There are many benefits of Li-Fi. For example, as light cannot penetrate through walls like radio waves can, data also cannot travel to the other person in another room. This makes Li-Fi usage very secure. It also means that every room must have its own LED bulb installed as to get to work everywhere. Users will also have the ability to stop the flow of data whenever they want, by simply switching off the light bulb.
There is one major limitation of Li-Fi. As light cannot travel through walls, we may need to install every room with a Li-Fi bulb so as to get it to cover all areas of buildings. Also, at night, if someone wants to use the internet, they can only dim the light but not completely turn it off if they want to keep the connection. Professor Harold claims that users can dim the light to such an extent that it will look like the light is off, all the while still sending amplitude signals and maintaining the connection.
This phenomenon is because Li-Fi technology is indifferent to the intensity of light. Its only concern and focus are to detect changes in intensity, not the intensity itself.
In essence, a Li-Fi system works very much like a remote control. A remote control uses short bursts of infrared light to send signals to your TV, in which each burst of light contains a single data stream of information enough to tell your TV to change the channel, lower the volume or turn it off.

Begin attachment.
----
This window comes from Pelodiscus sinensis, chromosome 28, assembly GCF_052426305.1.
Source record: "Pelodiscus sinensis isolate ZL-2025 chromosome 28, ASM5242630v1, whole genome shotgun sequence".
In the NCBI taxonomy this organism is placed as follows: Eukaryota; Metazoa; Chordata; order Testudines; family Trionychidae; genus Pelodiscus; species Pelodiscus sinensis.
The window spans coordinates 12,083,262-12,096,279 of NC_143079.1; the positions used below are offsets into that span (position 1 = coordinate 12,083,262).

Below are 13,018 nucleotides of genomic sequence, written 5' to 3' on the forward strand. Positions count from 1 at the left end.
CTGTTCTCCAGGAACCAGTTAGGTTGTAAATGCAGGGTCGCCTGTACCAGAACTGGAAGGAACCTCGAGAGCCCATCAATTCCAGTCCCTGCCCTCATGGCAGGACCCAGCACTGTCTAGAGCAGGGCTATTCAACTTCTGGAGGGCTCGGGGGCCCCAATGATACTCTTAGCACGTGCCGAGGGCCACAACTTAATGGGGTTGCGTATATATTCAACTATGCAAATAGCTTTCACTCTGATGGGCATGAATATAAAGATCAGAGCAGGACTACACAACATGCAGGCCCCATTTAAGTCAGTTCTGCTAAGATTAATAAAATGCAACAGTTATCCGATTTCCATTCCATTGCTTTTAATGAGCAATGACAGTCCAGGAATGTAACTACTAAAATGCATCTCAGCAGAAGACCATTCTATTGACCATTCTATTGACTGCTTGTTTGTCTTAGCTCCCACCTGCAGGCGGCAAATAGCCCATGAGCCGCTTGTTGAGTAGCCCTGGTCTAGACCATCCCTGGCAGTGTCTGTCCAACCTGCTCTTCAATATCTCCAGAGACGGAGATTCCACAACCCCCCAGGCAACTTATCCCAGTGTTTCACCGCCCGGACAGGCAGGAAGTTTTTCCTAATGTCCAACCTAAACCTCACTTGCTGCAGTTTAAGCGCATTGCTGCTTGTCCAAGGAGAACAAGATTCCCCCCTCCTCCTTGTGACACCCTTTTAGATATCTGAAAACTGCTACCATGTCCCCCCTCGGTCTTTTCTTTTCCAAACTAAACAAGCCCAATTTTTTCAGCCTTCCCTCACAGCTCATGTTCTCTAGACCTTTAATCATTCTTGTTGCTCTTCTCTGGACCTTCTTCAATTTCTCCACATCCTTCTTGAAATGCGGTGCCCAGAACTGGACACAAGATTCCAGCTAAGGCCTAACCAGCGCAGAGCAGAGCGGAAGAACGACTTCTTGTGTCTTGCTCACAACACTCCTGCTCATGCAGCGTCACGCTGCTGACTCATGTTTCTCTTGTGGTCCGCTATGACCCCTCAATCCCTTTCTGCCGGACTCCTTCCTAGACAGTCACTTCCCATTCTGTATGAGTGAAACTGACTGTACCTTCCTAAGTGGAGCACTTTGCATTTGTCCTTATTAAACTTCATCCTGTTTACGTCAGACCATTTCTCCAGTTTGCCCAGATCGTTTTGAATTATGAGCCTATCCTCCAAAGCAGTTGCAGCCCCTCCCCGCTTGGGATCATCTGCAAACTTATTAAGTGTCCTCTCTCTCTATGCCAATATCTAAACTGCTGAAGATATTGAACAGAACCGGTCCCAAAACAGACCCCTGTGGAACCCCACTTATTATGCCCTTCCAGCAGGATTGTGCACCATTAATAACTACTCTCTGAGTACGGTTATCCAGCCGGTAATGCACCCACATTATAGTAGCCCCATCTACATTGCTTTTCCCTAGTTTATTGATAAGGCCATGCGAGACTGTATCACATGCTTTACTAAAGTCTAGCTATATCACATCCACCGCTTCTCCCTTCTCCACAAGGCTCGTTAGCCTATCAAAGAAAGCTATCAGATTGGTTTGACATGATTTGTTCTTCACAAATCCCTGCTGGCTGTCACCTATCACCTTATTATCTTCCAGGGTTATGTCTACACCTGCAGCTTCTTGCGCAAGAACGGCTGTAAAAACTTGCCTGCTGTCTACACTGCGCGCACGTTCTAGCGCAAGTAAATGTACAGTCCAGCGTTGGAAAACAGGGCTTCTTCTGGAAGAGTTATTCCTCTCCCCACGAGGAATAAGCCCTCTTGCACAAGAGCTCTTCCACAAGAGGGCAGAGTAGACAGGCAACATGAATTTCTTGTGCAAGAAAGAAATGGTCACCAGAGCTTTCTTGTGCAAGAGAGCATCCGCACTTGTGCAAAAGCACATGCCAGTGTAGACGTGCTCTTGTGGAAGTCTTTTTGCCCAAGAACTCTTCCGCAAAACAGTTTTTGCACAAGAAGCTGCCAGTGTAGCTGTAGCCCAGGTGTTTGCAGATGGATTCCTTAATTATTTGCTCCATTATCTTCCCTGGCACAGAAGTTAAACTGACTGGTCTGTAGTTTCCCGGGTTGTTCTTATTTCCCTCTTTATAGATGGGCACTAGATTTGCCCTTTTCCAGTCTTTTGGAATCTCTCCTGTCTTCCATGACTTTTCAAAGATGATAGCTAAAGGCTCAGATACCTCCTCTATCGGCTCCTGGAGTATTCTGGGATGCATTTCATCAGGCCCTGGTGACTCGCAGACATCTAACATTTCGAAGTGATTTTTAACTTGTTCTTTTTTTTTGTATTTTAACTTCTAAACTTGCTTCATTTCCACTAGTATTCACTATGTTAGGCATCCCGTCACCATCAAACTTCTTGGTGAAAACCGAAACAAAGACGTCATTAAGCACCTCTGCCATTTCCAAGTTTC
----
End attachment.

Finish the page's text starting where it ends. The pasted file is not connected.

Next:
But where Li-Fi differentiates is that its light spreads much farther than the remote control’s so one can move freely about the room and not worry about losing their connection. Also, Li-Fi is capable of sending not just a single data stream, but hundreds at much higher rate those in a remote control.
All this is wonderful. But one big hurdle left for it to overcome is two-way communication. Big devices like a laptop or TV will not have this problem as light will almost always reach their sensors in a room. But what about mobile phones? They are not always out in the light. They are in our pockets. And when we use them, we squint over, sometimes blocking the light’s path which could disconnect the device.
Even though Li-Fi is a great technology, we have to conclude that it’s not as ready as it seems. It is too easy to block making it less reliable and it requires extensive installation.
But the possibilities are endless. More people can get access to the internet and at ten times cheaper the cost, in places not thought possible like submarines and mountain tops. It would also cause no electromagnetic interference, rendering the need for airplane mode quite necessary in future years. But will it gain traction and popularity? Will it go mainstream and signal the end of Wi-Fi era or will it work alongside it? Although it is estimated that the Li-Fi market will be worth 6 billion dollars by 2018, only time will tell.